Megalodon, the largest shark to ever live, appeared about 60 million years ago. Although people often imagine these sharks as being very similar to the great white shark, they’re not closely related. Speaking of great white sharks, those creatures are not quite as old, having evolved between 4-10 million years ago or possibly up to 23 million years ago.

Today, more than 500 species of sharks exist. However, scientists believe many more types of sharks used to exist prior to the middle Miocene extinction. Still, it’s interesting to consider the ancestors of modern sharks survived five different mass extinctions before arriving at their current forms.  

How Old Was the Oldest Shark Fossil Ever Found?

The oldest shark fossil ever found was about 409 million years old. The fossil specimen belonged to Doliodus problematicus. Not only was this fossil important for providing some insight into how long sharks have been around, but it also helped clarify the lineage of true sharks.

The shark fossil was found in New Brunswick, Canada, in 2003. The fossil was especially interesting because it had a shark-like head and teeth. However, the creature had a mix of features from modern sharks as well as fish with bones.

This was hardly the only ancient shark fossil found, but it was the most complete. Fossils of teeth from shark ancestors date back to about 418 million years ago and scale fossils date back to around 450 million years ago. Yet, the Doliodus problematicus fossil was the earliest confirmed shark ancestor fossil, and it provided a great deal of insight into the anatomy of its family members.

What Did the Oldest Shark Fossil Teach Us?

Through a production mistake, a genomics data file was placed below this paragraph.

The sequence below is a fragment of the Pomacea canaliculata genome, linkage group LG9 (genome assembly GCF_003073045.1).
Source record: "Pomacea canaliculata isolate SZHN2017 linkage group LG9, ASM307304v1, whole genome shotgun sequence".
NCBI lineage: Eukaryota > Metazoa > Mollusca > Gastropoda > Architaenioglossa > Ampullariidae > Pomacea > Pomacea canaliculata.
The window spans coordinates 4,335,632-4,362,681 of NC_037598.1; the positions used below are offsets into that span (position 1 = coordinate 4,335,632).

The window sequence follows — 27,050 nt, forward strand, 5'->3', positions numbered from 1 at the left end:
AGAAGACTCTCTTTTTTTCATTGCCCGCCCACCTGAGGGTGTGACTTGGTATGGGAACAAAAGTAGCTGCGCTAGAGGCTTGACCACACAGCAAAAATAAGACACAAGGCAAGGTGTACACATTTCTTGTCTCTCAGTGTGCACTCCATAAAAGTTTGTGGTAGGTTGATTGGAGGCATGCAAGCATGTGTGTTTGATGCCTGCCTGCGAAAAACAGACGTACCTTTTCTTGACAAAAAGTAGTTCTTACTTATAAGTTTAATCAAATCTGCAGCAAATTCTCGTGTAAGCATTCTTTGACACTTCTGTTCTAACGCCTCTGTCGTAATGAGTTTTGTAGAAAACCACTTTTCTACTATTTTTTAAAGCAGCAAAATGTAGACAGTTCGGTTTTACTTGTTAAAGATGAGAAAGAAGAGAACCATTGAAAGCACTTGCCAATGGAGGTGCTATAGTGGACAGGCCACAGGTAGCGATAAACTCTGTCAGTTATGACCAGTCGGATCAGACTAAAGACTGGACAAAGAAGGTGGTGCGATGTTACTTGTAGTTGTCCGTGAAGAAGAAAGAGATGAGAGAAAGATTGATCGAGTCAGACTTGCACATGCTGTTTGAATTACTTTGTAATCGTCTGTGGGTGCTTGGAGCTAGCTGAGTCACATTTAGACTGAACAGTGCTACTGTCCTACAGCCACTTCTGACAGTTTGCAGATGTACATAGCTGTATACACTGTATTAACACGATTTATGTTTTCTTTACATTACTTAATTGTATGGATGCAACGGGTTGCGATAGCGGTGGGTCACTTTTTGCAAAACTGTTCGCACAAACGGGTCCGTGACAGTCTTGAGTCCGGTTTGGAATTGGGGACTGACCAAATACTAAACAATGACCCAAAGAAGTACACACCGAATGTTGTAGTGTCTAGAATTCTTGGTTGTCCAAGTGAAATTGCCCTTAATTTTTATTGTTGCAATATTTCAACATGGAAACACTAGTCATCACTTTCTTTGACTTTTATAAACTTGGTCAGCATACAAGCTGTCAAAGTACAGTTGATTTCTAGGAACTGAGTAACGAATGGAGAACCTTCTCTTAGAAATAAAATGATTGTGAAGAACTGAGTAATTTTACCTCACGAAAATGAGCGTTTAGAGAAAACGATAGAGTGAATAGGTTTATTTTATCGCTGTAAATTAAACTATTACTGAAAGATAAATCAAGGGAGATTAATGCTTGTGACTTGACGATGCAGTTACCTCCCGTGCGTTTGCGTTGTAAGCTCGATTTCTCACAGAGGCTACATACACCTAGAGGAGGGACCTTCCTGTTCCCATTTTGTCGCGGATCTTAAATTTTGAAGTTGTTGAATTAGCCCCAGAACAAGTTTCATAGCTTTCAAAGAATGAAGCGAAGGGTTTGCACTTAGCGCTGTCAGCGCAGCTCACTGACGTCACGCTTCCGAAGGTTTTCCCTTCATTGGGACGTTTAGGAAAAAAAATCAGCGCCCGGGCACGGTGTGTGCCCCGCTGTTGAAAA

The oldest shark fossil ever found was incredibly useful to scientists. The fossil proved that Doliodus problematicus was an acanthodian and a chondrichthyan with some shark-like features and others that belonged to other fish.

Modern tests using X-ray imaging helped scientists confirm that sharks evolved from acanthodians. That information alone helps recontextualize the search for the lineage of these creatures.

The lessons that scientists gleaned from studying the fossil specimen were very important because fish-to-fish transitions are difficult to study from an evolutionary standpoint.

What’s the Oldest Shark to Ever Live?

The oldest shark to ever live was between 272-512 years old. The creature was a Greenland shark, a sleeper shark whose family evolved about 100 million years ago. They have a very low metabolism and can live over a mile or deeper in the ocean.

These deep-diving sharks are the longest-living vertebrates, but their lifespan is hard to estimate. Scientists learned that they could estimate the shark’s age based on its growth rate. They also recently discovered they could use carbon-dating on proteins in sharks’ bodies.

Based on that data, the shark was born before the U.S. became a country and possibly before King Henry VIII was crowned the King of England.  

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About the Author

Kyle Glatz is a writer at A-Z-Animals where his primary focus is on geography and mammals. Kyle has been writing for researching and writing about animals and numerous other topics for 10 years, and he holds a Bachelor's Degree in English and Education from Rowan University. A resident of New Jersey, Kyle enjoys reading, writing, and playing video games.